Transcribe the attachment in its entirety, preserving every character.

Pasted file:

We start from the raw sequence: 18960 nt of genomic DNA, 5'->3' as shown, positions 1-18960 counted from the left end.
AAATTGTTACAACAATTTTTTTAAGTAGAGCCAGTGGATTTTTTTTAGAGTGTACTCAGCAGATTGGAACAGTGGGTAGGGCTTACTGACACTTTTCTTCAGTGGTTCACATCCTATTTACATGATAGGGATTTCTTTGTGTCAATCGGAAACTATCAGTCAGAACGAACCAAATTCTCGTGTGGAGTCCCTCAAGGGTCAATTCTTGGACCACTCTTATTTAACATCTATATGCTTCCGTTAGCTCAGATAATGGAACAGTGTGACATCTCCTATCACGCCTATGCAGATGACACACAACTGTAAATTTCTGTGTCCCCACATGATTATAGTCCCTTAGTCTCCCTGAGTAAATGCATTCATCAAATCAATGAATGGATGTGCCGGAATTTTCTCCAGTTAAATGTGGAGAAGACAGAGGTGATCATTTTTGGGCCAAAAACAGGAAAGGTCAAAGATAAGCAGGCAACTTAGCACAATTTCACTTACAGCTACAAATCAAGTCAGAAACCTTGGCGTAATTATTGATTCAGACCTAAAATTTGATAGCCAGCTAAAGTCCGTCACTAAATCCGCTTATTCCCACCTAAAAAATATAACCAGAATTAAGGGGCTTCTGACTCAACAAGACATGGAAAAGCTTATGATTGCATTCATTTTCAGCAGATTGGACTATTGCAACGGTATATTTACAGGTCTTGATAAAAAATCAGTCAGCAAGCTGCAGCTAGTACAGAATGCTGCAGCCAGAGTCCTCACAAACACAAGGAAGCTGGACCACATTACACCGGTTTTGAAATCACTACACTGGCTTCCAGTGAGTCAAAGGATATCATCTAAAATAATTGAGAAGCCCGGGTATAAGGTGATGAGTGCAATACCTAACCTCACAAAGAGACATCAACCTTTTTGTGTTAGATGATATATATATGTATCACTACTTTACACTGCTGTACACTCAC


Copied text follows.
We start from the raw sequence: 18960 nt of genomic DNA, 5'->3' as shown, positions 1-18960 counted from the left end.
AAATTGTTACAACAATTTTTTTAAGTAGAGCCAGTGGATTTTTTTTAGAGTGTACTCAGCAGATTGGAACAGTGGGTAGGGCTTACTGACACTTTTCTTCAGTGGTTCACATCCTATTTACATGATAGGGATTTCTTTGTGTCAATCGGAAACTATCAGTCAGAACGAACCAAATTCTCGTGTGGAGTCCCTCAAGGGTCAATTCTTGGACCACTCTTATTTAACATCTATATGCTTCCGTTAGCTCAGATAATGGAACAGTGTGACATCTCCTATCACGCCTATGCAGATGACACACAACTGTAAATTTCTGTGTCCCCACATGATTATAGTCCCTTAGTCTCCCTGAGTAAATGCATTCATCAAATCAATGAATGGATGTGCCGGAATTTTCTCCAGTTAAATGTGGAGAAGACAGAGGTGATCATTTTTGGGCCAAAAACAGGAAAGGTCAAAGATAAGCAGGCAACTTAGCACAATTTCACTTACAGCTACAAATCAAGTCAGAAACCTTGGCGTAATTATTGATTCAGACCTAAAATTTGATAGCCAGCTAAAGTCCGTCACTAAATCCGCTTATTCCCACCTAAAAAATATAACCAGAATTAAGGGGCTTCTGACTCAACAAGACATGGAAAAGCTTATGATTGCATTCATTTTCAGCAGATTGGACTATTGCAACGGTATATTTACAGGTCTTGATAAAAAATCAGTCAGCAAGCTGCAGCTAGTACAGAATGCTGCAGCCAGAGTCCTCACAAACACAAGGAAGCTGGACCACATTACACCGGTTTTGAAATCACTACACTGGCTTCCAGTGAGTCAAAGGATATCATCTAAAATAATTGAGAAGCCCGGGTATAAGGTGATGAGTGCAATACCTAACCTCACAAAGAGACATCAACCTTTTTGTGTTAGATGATATATATATGTATCACTACTTTACACTGCTGTACACTCAC